Beautiful Thing 1996
R | 1h 30min | Comedy, Drama, Romance | 21 June 1996 (UK)
A tender love story set during a hot summer on a South-East London housing estate. Jamie, a relatively unpopular lad who bunks off school to avoid football, lives next door to Ste, a more popular athletic lad but who is frequently beaten up by his father and older brother. Such an episode of violence brings Jamie and Ste together: Sandra (Jamie’s mum) offers refugee to Ste, who has to ‘top-and-tail’ with Jamie. Hence, the story tells of their growing attraction for one another, from initial lingering glances to their irrefutable love, which so magnificently illustrated at the end of the film. In deals with the tribulations of coming to terms with their sexuality and of others finding out, in light of Sandra’s unwavering loyalty and defence of Jamie and the fear of repercussion should Ste’s family find out. The plot is set against sub-texts of Sandra’s desire to manage her own pub, and thus escape the estate, and of her new relationship with her hippy boyfriend Tony; and of Leah, the brassy girl next door who has been expelled from school and spends her time listening to Mama Cass records and tripping on a variety of drugs.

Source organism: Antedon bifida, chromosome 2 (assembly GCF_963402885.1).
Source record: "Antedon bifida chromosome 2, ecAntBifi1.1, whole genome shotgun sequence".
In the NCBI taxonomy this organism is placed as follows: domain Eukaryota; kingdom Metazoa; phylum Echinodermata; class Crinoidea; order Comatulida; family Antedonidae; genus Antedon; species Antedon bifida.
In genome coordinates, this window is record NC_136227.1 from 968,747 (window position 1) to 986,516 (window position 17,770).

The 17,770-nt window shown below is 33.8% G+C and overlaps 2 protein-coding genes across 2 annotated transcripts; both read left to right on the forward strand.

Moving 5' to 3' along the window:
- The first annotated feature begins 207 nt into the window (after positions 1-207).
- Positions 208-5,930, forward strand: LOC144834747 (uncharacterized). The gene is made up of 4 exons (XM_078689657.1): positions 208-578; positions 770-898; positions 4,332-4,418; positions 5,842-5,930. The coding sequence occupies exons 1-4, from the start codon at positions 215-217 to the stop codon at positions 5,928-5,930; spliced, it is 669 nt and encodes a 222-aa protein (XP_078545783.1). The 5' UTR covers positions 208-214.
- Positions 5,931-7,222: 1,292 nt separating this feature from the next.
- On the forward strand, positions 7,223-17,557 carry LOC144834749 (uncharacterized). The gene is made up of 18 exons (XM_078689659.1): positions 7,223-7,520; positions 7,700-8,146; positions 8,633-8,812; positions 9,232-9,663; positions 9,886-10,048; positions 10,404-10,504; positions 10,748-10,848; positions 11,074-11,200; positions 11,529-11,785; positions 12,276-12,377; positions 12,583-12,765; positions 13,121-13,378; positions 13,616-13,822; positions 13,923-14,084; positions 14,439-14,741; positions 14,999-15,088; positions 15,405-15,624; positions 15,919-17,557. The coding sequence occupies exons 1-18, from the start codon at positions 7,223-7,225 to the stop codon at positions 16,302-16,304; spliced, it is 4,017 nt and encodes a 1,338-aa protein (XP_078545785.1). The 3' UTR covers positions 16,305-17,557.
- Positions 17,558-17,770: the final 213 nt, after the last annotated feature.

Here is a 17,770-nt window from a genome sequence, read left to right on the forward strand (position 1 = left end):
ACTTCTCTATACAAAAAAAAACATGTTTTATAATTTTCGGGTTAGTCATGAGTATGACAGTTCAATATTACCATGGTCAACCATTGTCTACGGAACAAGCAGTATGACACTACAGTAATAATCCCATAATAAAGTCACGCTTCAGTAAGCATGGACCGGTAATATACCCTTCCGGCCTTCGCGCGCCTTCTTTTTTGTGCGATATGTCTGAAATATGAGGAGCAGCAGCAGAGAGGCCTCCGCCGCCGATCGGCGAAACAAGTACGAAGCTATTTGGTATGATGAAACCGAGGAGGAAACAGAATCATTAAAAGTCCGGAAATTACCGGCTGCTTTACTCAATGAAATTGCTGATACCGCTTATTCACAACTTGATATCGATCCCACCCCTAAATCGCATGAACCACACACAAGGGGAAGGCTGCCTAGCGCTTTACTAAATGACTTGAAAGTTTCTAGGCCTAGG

BEAUTIFUL THING is a unique drama – presenting an adolescent gay couple as complex individuals, within a greater setting (an English housing project) that also captures a bit of a slice-of-life feel. I like the working-class setting, and wasn’t bothered by the accents – as an American it required me to pay attention – a good thing as there are many subtle details that make this a very rich drama.
It does tug at the heartstrings a bit, and it lays on the cuteness a bit more than it should, but I loved the characters anyway, and the setting and context (very nicely detailed film-making) keeps those minor gripes minor.
There have been so many cynical or clichéd gay dramas released during the last decade or two, especially in the US (gay film from elsewhere in the world often seems so much more fresh and lifelike) – in many ways this film was (and remains) a real breath of fresh air.
Director: Hettie Macdonald
Writers: Jonathan Harvey, Jonathan Harvey (play)
Stars: Glen Berry, Linda Henry, Meera Syal